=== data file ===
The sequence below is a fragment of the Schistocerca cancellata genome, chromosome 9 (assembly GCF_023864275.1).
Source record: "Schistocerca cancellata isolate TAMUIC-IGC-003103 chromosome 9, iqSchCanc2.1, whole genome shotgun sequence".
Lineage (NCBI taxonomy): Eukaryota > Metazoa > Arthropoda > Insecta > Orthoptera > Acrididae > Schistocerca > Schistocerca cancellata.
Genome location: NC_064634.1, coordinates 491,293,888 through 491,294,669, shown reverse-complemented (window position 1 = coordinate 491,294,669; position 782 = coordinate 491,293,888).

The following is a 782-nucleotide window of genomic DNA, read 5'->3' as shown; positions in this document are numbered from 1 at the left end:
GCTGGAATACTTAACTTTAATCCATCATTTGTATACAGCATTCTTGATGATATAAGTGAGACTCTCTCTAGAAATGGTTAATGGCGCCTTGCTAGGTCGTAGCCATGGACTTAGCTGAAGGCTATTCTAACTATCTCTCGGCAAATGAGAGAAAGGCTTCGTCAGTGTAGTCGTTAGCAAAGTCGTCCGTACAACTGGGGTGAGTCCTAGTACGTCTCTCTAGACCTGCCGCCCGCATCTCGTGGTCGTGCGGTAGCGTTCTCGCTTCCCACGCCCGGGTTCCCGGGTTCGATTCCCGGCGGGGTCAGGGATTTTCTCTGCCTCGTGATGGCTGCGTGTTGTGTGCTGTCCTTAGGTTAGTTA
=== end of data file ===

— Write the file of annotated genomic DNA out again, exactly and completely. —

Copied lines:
The sequence below is a fragment of the Schistocerca cancellata genome, chromosome 9 (assembly GCF_023864275.1).
Source record: "Schistocerca cancellata isolate TAMUIC-IGC-003103 chromosome 9, iqSchCanc2.1, whole genome shotgun sequence".
Lineage (NCBI taxonomy): Eukaryota > Metazoa > Arthropoda > Insecta > Orthoptera > Acrididae > Schistocerca > Schistocerca cancellata.
Genome location: NC_064634.1, coordinates 491,293,888 through 491,294,669, shown reverse-complemented (window position 1 = coordinate 491,294,669; position 782 = coordinate 491,293,888).

The following is a 782-nucleotide window of genomic DNA, read 5'->3' as shown; positions in this document are numbered from 1 at the left end:
GCTGGAATACTTAACTTTAATCCATCATTTGTATACAGCATTCTTGATGATATAAGTGAGACTCTCTCTAGAAATGGTTAATGGCGCCTTGCTAGGTCGTAGCCATGGACTTAGCTGAAGGCTATTCTAACTATCTCTCGGCAAATGAGAGAAAGGCTTCGTCAGTGTAGTCGTTAGCAAAGTCGTCCGTACAACTGGGGTGAGTCCTAGTACGTCTCTCTAGACCTGCCGCCCGCATCTCGTGGTCGTGCGGTAGCGTTCTCGCTTCCCACGCCCGGGTTCCCGGGTTCGATTCCCGGCGGGGTCAGGGATTTTCTCTGCCTCGTGATGGCTGCGTGTTGTGTGCTGTCCTTAGGTTAGTTA